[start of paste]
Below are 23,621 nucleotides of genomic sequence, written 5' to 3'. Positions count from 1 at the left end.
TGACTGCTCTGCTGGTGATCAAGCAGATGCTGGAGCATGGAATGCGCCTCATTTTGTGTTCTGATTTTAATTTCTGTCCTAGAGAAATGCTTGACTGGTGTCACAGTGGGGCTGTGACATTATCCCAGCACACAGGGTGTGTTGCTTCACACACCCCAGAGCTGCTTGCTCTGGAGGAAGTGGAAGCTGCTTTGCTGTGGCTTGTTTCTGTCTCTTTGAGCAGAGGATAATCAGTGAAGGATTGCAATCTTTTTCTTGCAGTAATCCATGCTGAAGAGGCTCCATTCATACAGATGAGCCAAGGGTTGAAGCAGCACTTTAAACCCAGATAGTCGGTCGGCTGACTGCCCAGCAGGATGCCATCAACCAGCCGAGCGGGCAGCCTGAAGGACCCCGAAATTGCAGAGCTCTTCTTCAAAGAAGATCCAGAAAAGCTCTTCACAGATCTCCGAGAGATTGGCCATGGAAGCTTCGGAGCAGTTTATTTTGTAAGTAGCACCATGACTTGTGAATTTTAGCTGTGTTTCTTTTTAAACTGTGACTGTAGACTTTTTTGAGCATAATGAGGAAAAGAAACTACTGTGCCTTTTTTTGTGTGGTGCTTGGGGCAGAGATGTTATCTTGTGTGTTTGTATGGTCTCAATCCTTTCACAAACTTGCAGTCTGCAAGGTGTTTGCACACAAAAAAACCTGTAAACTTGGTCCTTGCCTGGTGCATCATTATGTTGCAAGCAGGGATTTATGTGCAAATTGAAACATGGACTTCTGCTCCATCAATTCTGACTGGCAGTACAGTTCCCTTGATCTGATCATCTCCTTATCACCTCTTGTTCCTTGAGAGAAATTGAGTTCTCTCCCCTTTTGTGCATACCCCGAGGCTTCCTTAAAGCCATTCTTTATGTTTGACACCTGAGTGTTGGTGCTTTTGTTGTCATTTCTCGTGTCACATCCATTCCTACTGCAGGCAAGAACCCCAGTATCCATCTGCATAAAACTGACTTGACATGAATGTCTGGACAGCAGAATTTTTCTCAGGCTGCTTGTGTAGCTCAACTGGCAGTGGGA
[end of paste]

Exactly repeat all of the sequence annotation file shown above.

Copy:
Below are 23,621 nucleotides of genomic sequence, written 5' to 3'. Positions count from 1 at the left end.
TGACTGCTCTGCTGGTGATCAAGCAGATGCTGGAGCATGGAATGCGCCTCATTTTGTGTTCTGATTTTAATTTCTGTCCTAGAGAAATGCTTGACTGGTGTCACAGTGGGGCTGTGACATTATCCCAGCACACAGGGTGTGTTGCTTCACACACCCCAGAGCTGCTTGCTCTGGAGGAAGTGGAAGCTGCTTTGCTGTGGCTTGTTTCTGTCTCTTTGAGCAGAGGATAATCAGTGAAGGATTGCAATCTTTTTCTTGCAGTAATCCATGCTGAAGAGGCTCCATTCATACAGATGAGCCAAGGGTTGAAGCAGCACTTTAAACCCAGATAGTCGGTCGGCTGACTGCCCAGCAGGATGCCATCAACCAGCCGAGCGGGCAGCCTGAAGGACCCCGAAATTGCAGAGCTCTTCTTCAAAGAAGATCCAGAAAAGCTCTTCACAGATCTCCGAGAGATTGGCCATGGAAGCTTCGGAGCAGTTTATTTTGTAAGTAGCACCATGACTTGTGAATTTTAGCTGTGTTTCTTTTTAAACTGTGACTGTAGACTTTTTTGAGCATAATGAGGAAAAGAAACTACTGTGCCTTTTTTTGTGTGGTGCTTGGGGCAGAGATGTTATCTTGTGTGTTTGTATGGTCTCAATCCTTTCACAAACTTGCAGTCTGCAAGGTGTTTGCACACAAAAAAACCTGTAAACTTGGTCCTTGCCTGGTGCATCATTATGTTGCAAGCAGGGATTTATGTGCAAATTGAAACATGGACTTCTGCTCCATCAATTCTGACTGGCAGTACAGTTCCCTTGATCTGATCATCTCCTTATCACCTCTTGTTCCTTGAGAGAAATTGAGTTCTCTCCCCTTTTGTGCATACCCCGAGGCTTCCTTAAAGCCATTCTTTATGTTTGACACCTGAGTGTTGGTGCTTTTGTTGTCATTTCTCGTGTCACATCCATTCCTACTGCAGGCAAGAACCCCAGTATCCATCTGCATAAAACTGACTTGACATGAATGTCTGGACAGCAGAATTTTTCTCAGGCTGCTTGTGTAGCTCAACTGGCAGTGGGA